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Israel, the United Arab Emirates (UAE) and Saudi Arabia are the regional frontrunners looking to actively influence the Biden administration’s planned decision to return to the Joint Comprehensive Plan of Action (JCPOA), the nuclear deal with Iran, as well as Washington’s anticipated recalibration of its broader Iran strategy. Collectively and bilaterally, the three states will be pressuring the US with the message that any quick return to the JCPOA alongside the swift removal of US nuclear sanctions would result in a surrender of leverage, and yet again empower Tehran’s regional activities.
Not Always in Lockstep, But Same Objectives
The public messaging campaign is already underway with strong statements to the media. Despite the common approach, which is clearly designed to build leverage, Jerusalem, Riyadh and Abu Dhabi do differ on tactics. Saudi Foreign Minister Faisal bin Farhan has stated, ‘Primarily what we expect is that we are fully consulted, that we and our other regional friends are fully consulted in what goes on vis a vis the negotiations with Iran’. However, Prime Minister Benjamin Netanyahu has been more unequivocal, arguing against returning to the JCPOA. The Emirati position, more nuanced to reflect the country’s proximity to Tehran, calls for the UAE’s participation in any future negotiation. ‘If we're going to negotiate the security of our part of the world, we should be there’, stipulated UAE Ambassador in Washington Yousef Al Otaiba.
At the same time, all three states are privately lobbying European governments to support their position and represent their interests. They are arguing that the Biden administration, in concert with France, Germany and the UK (known as the E3), should use the leverage of maximum pressure to obtain a broader deal with Tehran that specifically addresses the timelines of the JCPOA, the ranges of its ballistic missile programme, the proliferation of lethal aid and support for militia groups in Yemen, Iraq, Syria, Lebanon and Palestine. The three Middle Eastern states are driven by their fears of further US disengagement and that a Biden administration, faced with domestic economic and pandemic priorities coupled with the larger geopolitical challenge of China, will repeat President Barack Obama’s mistakes of relaxing its attention to Iran, thereby leaving Tehran regionally emboldened yet again.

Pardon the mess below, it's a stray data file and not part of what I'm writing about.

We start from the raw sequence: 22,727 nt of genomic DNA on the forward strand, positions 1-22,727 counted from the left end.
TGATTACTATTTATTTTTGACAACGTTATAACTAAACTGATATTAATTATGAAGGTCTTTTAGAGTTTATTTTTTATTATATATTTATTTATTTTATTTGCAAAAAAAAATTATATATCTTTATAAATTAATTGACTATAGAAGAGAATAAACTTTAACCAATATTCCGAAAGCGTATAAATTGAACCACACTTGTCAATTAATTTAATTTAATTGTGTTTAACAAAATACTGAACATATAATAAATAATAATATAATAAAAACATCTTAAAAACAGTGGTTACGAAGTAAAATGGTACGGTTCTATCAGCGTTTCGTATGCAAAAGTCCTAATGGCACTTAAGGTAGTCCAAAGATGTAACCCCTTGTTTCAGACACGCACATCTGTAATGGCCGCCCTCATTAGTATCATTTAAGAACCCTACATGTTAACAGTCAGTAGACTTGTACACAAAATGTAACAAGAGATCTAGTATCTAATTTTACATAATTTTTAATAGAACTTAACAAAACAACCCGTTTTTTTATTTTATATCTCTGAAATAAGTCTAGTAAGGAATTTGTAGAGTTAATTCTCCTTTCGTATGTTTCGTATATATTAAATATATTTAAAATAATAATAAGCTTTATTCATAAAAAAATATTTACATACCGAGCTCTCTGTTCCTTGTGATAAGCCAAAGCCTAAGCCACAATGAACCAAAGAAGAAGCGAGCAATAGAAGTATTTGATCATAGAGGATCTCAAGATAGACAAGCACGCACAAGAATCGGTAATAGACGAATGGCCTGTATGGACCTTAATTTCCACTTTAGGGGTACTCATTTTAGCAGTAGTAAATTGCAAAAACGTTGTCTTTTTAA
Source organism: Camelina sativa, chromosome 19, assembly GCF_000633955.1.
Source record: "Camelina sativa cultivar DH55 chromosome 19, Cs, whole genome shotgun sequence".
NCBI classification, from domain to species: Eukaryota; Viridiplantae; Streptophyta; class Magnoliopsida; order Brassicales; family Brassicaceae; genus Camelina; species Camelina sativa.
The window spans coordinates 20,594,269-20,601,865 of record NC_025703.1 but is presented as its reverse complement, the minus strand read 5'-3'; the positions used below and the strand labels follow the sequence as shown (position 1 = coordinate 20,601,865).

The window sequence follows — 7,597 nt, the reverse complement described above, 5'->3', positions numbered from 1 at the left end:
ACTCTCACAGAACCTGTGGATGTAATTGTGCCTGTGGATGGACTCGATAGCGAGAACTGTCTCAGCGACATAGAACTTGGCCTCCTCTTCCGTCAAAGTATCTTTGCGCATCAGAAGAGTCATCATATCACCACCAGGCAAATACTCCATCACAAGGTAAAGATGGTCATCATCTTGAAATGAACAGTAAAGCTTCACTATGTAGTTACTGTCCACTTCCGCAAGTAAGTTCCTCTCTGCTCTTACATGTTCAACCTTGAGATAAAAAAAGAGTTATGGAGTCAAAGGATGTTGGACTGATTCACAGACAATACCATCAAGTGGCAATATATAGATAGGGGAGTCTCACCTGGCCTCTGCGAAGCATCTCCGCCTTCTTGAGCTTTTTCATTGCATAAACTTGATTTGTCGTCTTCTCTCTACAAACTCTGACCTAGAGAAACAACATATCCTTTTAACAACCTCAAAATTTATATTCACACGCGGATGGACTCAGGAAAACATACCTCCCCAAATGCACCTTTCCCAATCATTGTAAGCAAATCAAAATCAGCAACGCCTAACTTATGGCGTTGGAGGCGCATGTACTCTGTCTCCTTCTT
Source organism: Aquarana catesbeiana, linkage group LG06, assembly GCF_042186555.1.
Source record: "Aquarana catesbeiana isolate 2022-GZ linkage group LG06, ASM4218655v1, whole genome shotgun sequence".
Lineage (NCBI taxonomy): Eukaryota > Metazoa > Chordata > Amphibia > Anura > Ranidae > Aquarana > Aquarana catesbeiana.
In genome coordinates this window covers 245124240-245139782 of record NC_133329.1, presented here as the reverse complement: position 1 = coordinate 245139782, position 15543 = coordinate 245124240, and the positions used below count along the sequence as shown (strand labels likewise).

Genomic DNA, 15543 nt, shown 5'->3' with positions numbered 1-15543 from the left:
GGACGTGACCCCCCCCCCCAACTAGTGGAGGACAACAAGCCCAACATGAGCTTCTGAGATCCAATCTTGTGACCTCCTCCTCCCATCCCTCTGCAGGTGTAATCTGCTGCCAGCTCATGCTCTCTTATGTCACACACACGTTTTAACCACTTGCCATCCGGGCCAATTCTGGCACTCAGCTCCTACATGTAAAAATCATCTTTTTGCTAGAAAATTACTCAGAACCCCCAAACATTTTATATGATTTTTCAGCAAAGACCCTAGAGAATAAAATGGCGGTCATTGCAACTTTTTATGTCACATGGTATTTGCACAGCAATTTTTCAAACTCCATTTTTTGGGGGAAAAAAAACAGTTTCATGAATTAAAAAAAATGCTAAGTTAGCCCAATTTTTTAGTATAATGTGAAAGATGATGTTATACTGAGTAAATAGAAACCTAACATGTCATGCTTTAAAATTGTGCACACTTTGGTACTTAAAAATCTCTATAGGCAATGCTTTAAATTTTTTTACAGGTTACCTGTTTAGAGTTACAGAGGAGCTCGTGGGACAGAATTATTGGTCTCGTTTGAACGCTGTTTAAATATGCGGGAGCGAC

They remain categorical that sanctions relief should be used to pressure Iran. While closing off the Iranian nuclear threat is a priority for Israel, they see a quick return to the 2015 JCPOA, without any changes, as legitimising Iran’s longer term nuclear objectives. It will also yet again enable Iran to divert money to regional militias. For them, sequencing is key. They see a longer protracted negotiation that closes the loopholes by extending the timelines of JCPOA, on missiles and militias as beneficial for their security needs.
Should the regional aspects be too difficult to address, they argue that the so-called Abraham Accords which normalised relations between the UAE and Israel as well as Israel and Bahrain offer the an opportunity to manage issues regionally. Thus far, at least in the public domain, the view does not offer details on potential areas of compromise. Maintaining a collective zero-sum opening salvo shows that they are united against a return to the status quo ante.